Monday, September 14, 2009


I like to think I am in charge of things. I like to plan ahead, take care of people, get shit done, etc. I am accustomed to being the person who has the sunblock or the chapstick or the extra garbage bags on days it rains and everyone's rugby crap threatens to get soaked. I am also the person with a mapped out life plan, who has spreadsheets and goals and really extensive to-do lists. And then I had a baby and major abdominal surgery and couldn't get out of bed. And then my baby cried all day. ALL DAY. Literally ALL THE TIME unless there was a breast in his mouth.

I went home to my parents' one weekend and he cried for 16 hours save for his nursing stints. For the first six weeks of this, people offered to do things for me and I said no thank you because I could do it all myself, right? I could totally handle the screaming AND do the laundry AND get ready to go back to work AND take care of Corey. Until one day I couldn't and I sort of collapsed into a really, really dark place. I called up my family and asked them for help.

And that, friends, is the hardest thing I have ever done (perhaps tied in first place with constantly nurturing Miles around the clock...but maybe even harder than that!). I mean, when I was in the hospital I allowed my sister to give me a sponge bath. And I peed blood on her feet in the bathroom and she just wiped it off and pretended it didn't happen (although she did photograph me later with a sheet boner, so perhaps she got her own after all). That was ok, because I was on drugs and everyone on drugs needs help.

But since then, people have been DOING things for ME. Things I usually do for other people. Like friends show up and cook me food. Or they sit with Miles and bounce him on a ball to radio static for FOUR HOURS so I can take a walk or just not be the person to do that. They come over and they bring pie and ice cream on the very day when there is nothing I need more than pie and ice cream.

And my teammates seem to miraculously appear around 5pm most days, when I want to be cooking or eating food, and they hold my son so I can eat with two hands. They just show up *POOF* like I pulled them from a hat.

But there really is nothing quite like family. I called them on the phone and they drove out here and stayed for ten days with plans to come back in a few more days. And man! Did that make a difference. It was like I could breathe oxygen again. I worked out a few times. I went to meetings. I stood in the back yard and picked gourds. And the best part? Corey's mom got Miles to sleep! During the day! Not on a human being!

And then a lactation consultant and I discussed Corey's lactardedness and how it might affect Miles and I stopped eating dairy. And then, suddenly, my son started smiling. Here is some evidence:

And this, in turn, allowed ME to smile. Which is huge, because most of the time I had been sobbing these deep, gutteral sobs like a wounded mammal and I was running out of tears. But yes, I can smile now. Here is some evidence:

So this, THIS is why people have children. This is what it feels like! How do people do this without family and friends and accepting help???? Why the eff was I declining offers before?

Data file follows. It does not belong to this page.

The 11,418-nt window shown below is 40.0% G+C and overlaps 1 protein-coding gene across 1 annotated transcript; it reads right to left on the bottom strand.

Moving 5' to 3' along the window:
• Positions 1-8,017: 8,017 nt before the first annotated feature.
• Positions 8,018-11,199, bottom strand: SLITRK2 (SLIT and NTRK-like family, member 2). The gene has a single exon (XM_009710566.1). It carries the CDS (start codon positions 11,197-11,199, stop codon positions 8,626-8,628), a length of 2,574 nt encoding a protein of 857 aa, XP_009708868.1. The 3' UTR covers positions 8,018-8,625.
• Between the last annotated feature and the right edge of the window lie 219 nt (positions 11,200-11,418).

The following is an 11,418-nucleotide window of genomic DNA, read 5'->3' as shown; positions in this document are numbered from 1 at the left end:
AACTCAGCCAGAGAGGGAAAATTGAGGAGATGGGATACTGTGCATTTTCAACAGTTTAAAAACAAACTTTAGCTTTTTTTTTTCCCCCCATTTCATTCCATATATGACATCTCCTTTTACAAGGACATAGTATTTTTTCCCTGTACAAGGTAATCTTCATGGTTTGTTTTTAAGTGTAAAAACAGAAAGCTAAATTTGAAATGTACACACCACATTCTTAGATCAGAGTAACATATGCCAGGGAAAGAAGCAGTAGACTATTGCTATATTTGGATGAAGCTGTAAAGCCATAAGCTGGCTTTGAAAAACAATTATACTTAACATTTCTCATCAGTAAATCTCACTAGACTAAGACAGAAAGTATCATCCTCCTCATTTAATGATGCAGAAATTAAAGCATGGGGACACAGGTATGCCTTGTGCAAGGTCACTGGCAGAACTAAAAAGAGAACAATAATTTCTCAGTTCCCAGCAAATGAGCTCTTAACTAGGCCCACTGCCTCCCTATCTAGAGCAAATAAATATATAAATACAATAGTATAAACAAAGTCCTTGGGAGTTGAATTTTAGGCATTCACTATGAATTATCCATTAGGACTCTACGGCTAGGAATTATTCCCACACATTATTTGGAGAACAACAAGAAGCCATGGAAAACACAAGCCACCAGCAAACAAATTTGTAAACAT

Perhaps because I have this strange German Protestant work ethic sort of pounded into my DNA, that combines with my type-A personality and leads me to believe I have to not only control everything, but be in constant motion, working every second that my body is awake because otherwise, I'm being lazy or useless. Anyone who has ever had a 5.5 week old baby knows that sitting on the couch producing breast milk IS work, but try telling that to my internal monologue. I have never felt as lazy and bone tired exhausted in my whole life.

But then, I have also never felt as grateful to have a community. Each day, when I think I am on the brink of despair, when there isn't anything that could possibly allow me to survive for another nanosecond, the doorbell rings* and there's a dude there with a fruit basket or Corey's mom scrubs my bathtub or someone takes my baby and tells me to just walk around the block.

You know what it's made me realize? People feel glad to do these things for me--they wouldn't offer otherwise. People love me (or at least my offspring). Human beings don't have to live in these tiny little self-controlled vacuums because sometimes, it's ok to be vulnerable (Not that I remember this all the time, but more hours of each day than before...).

So fear not. I am getting some help/love. And it's ok to allow my loved ones to express this love, because it makes me want to just pay it all forward to some other mom with furry, unbrushed teeth and milk stains on her good shirts. Mark my words. As soon as MW gets some neck control, he is going in the Ergo on my back and I am going to a new mom's house to paint her toenails and then wash her shirts. And I'll show up with pie!

*more on doorbells later


PeaceLoveMath said...

We love you AND your offspring! I am so happy to read this post. I know it will keep getting better. I can't wait to see you and Miles again! I hope we can fit in a trip to the 'burgh before Christmas.

Jane said...

Oh, happy day! Isn't this what family is for?

Em said...

One of the most important lessons I've learned is that I'm not really in charge of things, and that that's a good thing. It is so nice to see smiling (and Miles at the same time!!)

Sikora said...

Well said Katy! Beautiful post.

mom-mom ellen said...

I am totally awed by this post and so happy that I (we) made you happy and grateful! And you even used the pictures I took. Wow. Glad you are back to blogging-guess I better get back to checking it out more often.